In between Gauss and Wiles, many other mathematicians attempted to prove the theorem or specific cases thereof. Both Wieferich and Sophie Germain studied cases of ${\displaystyle \scriptstyle n\,}$ being coprime to ${\displaystyle \scriptstyle x\,}$, ${\displaystyle \scriptstyle y\,}$ and ${\displaystyle \scriptstyle z\,}$ with kinds of prime numbers that are now named after them, i.e. the Wieferich primes (Cf. A001220) and the Sophie Germain primes (Cf. A005384).[12]

"For a time in the 19th century," mathematicians tried "to imagine the equation ${\displaystyle \scriptstyle x^{n}+y^{n}\,=\,z^{n}\,}$ as being over the complex numbers, and to use the complex ${\displaystyle \scriptstyle n\,}$th root of unity ${\displaystyle \scriptstyle \zeta \,=\,e^{\frac {2\pi i}{n}}\,}$ to obtain the factorization (valid for odd ${\displaystyle \scriptstyle n\,}$) ${\displaystyle \scriptstyle x^{n}+y^{n}\,=\,(x+y)(x+\zeta y)\cdots (x+\zeta ^{n-1}y).\,}$" This failed because the ring ${\displaystyle \scriptstyle \mathbb {Z} [\zeta ]\,}$ of polynomials in ${\displaystyle \scriptstyle \zeta \,}$ is not a unique factorization domain.[13] The first mathematician to publicly announce an effort along such lines was Gabriel Lamé, who, at a meeting of the Paris Academy in 1847, declared he had proven the theorem thanks to an idea he got from Joseph Liouville; Liouville then came up to the podium and pointed out the lack of unique factorization.[14]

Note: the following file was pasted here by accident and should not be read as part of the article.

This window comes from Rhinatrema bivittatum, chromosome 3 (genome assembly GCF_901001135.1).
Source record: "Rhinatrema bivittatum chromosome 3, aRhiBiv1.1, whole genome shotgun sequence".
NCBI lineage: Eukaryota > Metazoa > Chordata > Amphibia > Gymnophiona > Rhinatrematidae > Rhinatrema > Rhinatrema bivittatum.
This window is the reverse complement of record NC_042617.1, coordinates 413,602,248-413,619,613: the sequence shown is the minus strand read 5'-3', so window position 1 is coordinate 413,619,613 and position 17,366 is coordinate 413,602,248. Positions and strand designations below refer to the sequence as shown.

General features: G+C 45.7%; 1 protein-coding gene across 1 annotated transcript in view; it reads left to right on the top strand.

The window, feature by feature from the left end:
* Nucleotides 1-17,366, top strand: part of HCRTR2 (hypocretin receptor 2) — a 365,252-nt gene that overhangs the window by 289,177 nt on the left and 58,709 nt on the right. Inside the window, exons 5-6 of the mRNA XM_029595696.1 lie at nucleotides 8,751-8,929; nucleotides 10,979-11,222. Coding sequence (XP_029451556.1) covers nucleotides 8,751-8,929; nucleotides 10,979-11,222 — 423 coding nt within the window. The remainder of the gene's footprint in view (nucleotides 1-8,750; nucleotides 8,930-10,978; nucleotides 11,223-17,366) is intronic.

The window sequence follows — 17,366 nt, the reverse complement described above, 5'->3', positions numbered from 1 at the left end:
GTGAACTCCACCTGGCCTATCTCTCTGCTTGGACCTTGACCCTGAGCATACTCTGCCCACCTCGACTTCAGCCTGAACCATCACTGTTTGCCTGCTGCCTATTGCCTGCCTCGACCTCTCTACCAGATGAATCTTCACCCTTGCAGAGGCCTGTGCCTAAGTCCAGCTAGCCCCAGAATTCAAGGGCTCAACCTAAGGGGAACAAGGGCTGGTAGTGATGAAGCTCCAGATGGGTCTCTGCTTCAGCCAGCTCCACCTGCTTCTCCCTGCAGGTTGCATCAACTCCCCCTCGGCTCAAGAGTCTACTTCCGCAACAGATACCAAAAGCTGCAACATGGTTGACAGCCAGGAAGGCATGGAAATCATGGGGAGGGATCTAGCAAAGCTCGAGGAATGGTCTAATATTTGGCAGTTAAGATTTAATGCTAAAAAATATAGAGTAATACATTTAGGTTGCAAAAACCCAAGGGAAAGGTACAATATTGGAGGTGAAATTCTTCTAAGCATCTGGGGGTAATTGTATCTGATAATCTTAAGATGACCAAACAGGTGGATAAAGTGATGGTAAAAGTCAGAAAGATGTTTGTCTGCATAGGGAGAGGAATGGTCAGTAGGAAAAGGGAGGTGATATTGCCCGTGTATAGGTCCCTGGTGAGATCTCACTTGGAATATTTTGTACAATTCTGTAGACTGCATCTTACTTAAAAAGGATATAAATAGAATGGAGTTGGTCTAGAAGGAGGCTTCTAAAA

In the Star Trek: The Next Generation episode "The Royale," Captain Picard (Patrick Stewart) famously says that Fermat's last theorem has remained unsolved for 800 years. Besides nits as to when Fermat stated the theorem and when the episode takes place,[15] Picard's line is flatly contradicted by the reality of Wiles proving the theorem only a few years after the episode first aired. The show's continuity workers tried to spin this to mean that after Wiles others (Picard included) searched for other proofs of the theorem.[16] Even the writers tried to backpedal on Picard's statement since "the current Wiles-Taylor proof has been declared valid": in the Star Trek: Deep Space Nine episode "Facets," Jadzia Dax tells Tobin Dax[17] that his proof of the theorem is the most original since the one by Wiles.[18] After stating the problem is unsolved after centuries, Picard says that "it puts things in perspective. In our arrogance we feel we are so advanced, and yet we cannot unravel a simple knot tied by a part-time French mathematician working alone, without a computer."[19] Another explanation could be that Picard does not consider the Wiles proof to be valid. It appears that people will continue to look for that proof just too long for a margin but short enough for the average person to digest and comprehend long after Picard's last attempt.